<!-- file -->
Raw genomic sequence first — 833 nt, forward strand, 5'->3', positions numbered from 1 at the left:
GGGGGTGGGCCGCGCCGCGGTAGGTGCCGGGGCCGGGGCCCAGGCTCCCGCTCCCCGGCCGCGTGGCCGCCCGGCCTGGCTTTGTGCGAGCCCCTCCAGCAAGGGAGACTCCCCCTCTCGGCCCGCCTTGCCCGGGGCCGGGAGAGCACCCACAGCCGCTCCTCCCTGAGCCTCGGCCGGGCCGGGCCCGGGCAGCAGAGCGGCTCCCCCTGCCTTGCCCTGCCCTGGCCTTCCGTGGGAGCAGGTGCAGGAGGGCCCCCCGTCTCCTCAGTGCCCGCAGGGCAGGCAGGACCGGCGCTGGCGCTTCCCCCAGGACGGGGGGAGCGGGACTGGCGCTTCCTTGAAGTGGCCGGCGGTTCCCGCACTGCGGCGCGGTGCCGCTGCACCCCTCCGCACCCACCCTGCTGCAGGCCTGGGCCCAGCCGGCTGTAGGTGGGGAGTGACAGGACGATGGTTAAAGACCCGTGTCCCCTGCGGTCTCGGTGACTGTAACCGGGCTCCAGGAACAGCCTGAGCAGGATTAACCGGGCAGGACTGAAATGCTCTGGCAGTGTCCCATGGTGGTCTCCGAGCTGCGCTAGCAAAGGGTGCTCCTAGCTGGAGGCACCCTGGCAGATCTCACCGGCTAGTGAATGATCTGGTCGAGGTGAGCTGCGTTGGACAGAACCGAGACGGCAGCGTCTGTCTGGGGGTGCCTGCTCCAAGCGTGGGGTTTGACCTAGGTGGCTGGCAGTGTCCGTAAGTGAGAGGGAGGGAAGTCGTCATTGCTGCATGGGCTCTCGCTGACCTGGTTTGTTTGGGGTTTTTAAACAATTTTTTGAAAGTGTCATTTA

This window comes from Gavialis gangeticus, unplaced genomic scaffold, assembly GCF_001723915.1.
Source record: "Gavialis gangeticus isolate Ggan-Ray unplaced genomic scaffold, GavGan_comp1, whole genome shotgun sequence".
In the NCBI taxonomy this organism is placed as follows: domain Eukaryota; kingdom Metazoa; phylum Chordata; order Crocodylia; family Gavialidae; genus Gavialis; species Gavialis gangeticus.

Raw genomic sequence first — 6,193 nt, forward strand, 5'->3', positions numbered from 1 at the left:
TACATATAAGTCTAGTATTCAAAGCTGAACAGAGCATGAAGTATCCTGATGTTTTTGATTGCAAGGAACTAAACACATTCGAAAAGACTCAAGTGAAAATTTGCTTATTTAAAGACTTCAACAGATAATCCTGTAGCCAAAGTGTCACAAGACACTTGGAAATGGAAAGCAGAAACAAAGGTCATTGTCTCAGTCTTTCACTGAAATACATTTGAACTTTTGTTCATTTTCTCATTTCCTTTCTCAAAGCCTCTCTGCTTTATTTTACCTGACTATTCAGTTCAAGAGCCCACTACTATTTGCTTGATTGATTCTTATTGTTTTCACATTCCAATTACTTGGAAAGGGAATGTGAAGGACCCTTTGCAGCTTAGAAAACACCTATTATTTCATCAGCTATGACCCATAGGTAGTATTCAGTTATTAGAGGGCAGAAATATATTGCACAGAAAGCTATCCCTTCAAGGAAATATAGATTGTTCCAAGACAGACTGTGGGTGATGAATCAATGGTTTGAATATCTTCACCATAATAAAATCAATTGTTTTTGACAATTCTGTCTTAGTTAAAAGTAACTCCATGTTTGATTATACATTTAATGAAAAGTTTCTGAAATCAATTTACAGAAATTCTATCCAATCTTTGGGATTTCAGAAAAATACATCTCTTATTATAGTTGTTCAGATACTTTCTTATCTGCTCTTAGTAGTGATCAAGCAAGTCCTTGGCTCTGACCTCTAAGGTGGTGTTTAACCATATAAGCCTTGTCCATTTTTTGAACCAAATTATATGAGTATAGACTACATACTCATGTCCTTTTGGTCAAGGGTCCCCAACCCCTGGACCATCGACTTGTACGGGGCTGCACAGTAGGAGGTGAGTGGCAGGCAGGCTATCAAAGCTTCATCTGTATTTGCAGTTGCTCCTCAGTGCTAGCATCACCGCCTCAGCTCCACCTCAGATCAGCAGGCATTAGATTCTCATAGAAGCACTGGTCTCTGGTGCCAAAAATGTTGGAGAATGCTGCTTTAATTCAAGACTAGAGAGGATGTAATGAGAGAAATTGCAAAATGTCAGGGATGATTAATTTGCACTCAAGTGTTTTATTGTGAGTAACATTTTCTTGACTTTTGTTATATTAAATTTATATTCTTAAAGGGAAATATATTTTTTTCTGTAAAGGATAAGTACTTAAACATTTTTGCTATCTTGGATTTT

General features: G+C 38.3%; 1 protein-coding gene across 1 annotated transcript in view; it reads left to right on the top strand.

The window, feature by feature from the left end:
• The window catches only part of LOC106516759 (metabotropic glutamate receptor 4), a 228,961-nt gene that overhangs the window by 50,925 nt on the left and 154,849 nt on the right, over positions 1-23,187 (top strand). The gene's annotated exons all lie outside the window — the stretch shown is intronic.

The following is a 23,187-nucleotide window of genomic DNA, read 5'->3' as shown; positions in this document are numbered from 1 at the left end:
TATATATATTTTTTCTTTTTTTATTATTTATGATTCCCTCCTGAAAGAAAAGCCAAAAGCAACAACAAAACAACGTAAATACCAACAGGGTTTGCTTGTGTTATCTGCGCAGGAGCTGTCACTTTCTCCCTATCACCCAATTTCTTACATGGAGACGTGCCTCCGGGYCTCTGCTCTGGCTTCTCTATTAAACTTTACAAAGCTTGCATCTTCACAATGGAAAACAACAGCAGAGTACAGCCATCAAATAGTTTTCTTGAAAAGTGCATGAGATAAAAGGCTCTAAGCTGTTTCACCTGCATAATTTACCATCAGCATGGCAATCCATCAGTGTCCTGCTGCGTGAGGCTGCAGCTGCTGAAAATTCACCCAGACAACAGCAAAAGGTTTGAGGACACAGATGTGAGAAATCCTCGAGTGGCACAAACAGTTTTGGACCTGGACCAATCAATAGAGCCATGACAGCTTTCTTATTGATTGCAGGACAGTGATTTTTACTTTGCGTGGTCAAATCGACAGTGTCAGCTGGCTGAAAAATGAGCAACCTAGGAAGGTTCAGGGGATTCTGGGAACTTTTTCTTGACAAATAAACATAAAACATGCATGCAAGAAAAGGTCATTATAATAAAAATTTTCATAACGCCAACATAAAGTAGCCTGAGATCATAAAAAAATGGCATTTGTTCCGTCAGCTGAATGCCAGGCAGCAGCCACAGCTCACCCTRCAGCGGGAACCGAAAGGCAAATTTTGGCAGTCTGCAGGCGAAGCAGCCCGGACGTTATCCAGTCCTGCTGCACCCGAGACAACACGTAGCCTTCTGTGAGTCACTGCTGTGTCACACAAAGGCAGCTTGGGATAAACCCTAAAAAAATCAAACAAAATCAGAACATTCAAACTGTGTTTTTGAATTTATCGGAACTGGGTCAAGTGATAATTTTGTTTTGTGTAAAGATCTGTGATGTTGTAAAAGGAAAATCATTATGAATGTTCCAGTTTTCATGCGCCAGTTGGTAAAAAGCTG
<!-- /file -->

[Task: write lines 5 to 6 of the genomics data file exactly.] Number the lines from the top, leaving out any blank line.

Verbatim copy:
In the NCBI taxonomy this organism is placed as follows: domain Eukaryota; kingdom Metazoa; phylum Chordata; order Crocodylia; family Gavialidae; genus Gavialis; species Gavialis gangeticus.

Raw genomic sequence first — 6,193 nt, forward strand, 5'->3', positions numbered from 1 at the left: